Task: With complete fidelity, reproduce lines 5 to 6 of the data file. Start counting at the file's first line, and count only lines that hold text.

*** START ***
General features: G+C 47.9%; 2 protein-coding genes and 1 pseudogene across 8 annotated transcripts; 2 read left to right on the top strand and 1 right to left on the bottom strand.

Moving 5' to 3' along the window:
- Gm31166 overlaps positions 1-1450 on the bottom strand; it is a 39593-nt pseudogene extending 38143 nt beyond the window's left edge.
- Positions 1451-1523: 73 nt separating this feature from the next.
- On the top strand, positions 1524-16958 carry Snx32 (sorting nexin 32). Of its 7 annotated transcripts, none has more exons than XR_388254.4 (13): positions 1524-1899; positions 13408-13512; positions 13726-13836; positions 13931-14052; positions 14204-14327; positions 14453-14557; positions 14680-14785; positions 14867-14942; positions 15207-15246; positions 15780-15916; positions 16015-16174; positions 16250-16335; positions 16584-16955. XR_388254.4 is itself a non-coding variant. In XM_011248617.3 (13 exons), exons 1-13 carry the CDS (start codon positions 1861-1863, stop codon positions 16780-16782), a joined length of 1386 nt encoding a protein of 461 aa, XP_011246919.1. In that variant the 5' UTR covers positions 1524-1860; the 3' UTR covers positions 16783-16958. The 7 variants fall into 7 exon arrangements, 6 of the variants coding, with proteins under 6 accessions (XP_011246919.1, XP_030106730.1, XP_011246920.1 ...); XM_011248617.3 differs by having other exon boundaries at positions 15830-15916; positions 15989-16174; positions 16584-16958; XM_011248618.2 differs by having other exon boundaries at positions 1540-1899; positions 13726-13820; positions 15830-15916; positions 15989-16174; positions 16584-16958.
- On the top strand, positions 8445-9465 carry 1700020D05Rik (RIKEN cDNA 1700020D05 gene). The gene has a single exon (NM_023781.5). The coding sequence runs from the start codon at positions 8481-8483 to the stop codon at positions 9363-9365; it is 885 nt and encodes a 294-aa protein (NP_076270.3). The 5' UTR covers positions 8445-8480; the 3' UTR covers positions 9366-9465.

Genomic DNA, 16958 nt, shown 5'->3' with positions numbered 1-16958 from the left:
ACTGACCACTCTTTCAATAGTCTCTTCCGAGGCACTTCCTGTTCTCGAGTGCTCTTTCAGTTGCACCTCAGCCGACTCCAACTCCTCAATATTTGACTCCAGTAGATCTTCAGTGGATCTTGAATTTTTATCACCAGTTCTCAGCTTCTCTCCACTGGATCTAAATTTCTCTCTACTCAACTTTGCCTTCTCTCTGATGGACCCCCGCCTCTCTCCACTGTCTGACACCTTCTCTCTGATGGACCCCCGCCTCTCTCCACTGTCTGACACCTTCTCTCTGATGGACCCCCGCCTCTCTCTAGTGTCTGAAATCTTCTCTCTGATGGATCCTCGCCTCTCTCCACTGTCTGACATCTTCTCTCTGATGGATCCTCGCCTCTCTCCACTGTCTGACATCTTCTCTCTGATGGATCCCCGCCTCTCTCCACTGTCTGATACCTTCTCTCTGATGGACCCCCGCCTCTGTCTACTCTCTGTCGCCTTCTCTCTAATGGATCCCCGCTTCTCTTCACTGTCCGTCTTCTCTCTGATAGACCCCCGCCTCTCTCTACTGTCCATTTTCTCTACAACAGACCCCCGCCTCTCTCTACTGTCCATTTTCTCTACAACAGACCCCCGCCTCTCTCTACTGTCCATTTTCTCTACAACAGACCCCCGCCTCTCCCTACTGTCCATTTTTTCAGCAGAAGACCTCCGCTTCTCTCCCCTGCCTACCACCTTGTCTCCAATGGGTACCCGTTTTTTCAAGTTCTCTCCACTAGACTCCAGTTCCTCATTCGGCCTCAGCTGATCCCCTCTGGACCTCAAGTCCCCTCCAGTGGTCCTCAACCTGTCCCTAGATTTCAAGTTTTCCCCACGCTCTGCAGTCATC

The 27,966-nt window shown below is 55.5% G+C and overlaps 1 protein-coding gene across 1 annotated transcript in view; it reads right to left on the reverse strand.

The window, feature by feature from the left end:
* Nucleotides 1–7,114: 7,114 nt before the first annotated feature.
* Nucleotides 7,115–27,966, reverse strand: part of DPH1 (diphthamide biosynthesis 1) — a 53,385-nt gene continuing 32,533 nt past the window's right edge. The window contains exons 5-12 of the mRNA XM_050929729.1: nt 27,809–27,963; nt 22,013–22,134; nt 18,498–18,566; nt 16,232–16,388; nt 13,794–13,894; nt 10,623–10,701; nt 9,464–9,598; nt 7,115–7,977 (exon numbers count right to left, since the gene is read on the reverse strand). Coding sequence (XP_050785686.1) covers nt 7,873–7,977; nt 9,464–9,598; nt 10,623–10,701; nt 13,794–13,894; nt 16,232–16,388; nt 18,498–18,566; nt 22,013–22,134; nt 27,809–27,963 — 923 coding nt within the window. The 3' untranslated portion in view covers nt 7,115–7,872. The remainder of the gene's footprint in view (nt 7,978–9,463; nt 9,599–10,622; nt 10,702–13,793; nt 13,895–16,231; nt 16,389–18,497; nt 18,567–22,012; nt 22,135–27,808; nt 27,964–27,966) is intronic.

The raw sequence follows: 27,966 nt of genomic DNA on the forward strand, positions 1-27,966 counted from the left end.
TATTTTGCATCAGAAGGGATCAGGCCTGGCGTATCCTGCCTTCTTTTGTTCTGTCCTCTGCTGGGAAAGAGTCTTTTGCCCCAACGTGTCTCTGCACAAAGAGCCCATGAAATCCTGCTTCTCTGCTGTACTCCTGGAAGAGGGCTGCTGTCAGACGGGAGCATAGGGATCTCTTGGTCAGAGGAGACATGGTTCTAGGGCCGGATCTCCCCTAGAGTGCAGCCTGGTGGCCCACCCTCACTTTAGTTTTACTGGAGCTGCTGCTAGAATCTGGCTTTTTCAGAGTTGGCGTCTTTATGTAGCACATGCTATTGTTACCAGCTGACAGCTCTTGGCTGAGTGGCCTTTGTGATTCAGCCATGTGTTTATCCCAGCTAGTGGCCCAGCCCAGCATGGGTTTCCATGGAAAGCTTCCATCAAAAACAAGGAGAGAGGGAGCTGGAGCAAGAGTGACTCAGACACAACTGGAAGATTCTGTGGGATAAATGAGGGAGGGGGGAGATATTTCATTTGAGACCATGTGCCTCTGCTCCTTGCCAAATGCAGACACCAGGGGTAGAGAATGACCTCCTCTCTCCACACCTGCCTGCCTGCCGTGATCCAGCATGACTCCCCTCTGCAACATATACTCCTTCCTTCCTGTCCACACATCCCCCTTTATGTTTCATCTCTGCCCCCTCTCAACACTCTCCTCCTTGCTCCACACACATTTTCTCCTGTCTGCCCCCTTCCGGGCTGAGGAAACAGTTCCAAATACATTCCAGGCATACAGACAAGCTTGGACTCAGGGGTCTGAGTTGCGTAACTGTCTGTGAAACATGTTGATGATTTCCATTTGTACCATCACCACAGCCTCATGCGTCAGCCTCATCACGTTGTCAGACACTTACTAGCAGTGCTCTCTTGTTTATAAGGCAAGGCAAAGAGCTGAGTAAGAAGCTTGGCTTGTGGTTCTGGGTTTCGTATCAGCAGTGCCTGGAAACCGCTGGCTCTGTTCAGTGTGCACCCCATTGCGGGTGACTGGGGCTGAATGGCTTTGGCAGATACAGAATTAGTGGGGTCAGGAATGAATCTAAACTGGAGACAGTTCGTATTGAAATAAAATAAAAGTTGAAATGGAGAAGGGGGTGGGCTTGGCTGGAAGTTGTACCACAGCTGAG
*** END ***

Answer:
- On the top strand, positions 1524-16958 carry Snx32 (sorting nexin 32). Of its 7 annotated transcripts, none has more exons than XR_388254.4 (13): positions 1524-1899; positions 13408-13512; positions 13726-13836; positions 13931-14052; positions 14204-14327; positions 14453-14557; positions 14680-14785; positions 14867-14942; positions 15207-15246; positions 15780-15916; positions 16015-16174; positions 16250-16335; positions 16584-16955. XR_388254.4 is itself a non-coding variant. In XM_011248617.3 (13 exons), exons 1-13 carry the CDS (start codon positions 1861-1863, stop codon positions 16780-16782), a joined length of 1386 nt encoding a protein of 461 aa, XP_011246919.1. In that variant the 5' UTR covers positions 1524-1860; the 3' UTR covers positions 16783-16958. The 7 variants fall into 7 exon arrangements, 6 of the variants coding, with proteins under 6 accessions (XP_011246919.1, XP_030106730.1, XP_011246920.1 ...); XM_011248617.3 differs by having other exon boundaries at positions 15830-15916; positions 15989-16174; positions 16584-16958; XM_011248618.2 differs by having other exon boundaries at positions 1540-1899; positions 13726-13820; positions 15830-15916; positions 15989-16174; positions 16584-16958.
- On the top strand, positions 8445-9465 carry 1700020D05Rik (RIKEN cDNA 1700020D05 gene). The gene has a single exon (NM_023781.5). The coding sequence runs from the start codon at positions 8481-8483 to the stop codon at positions 9363-9365; it is 885 nt and encodes a 294-aa protein (NP_076270.3). The 5' UTR covers positions 8445-8480; the 3' UTR covers positions 9366-9465.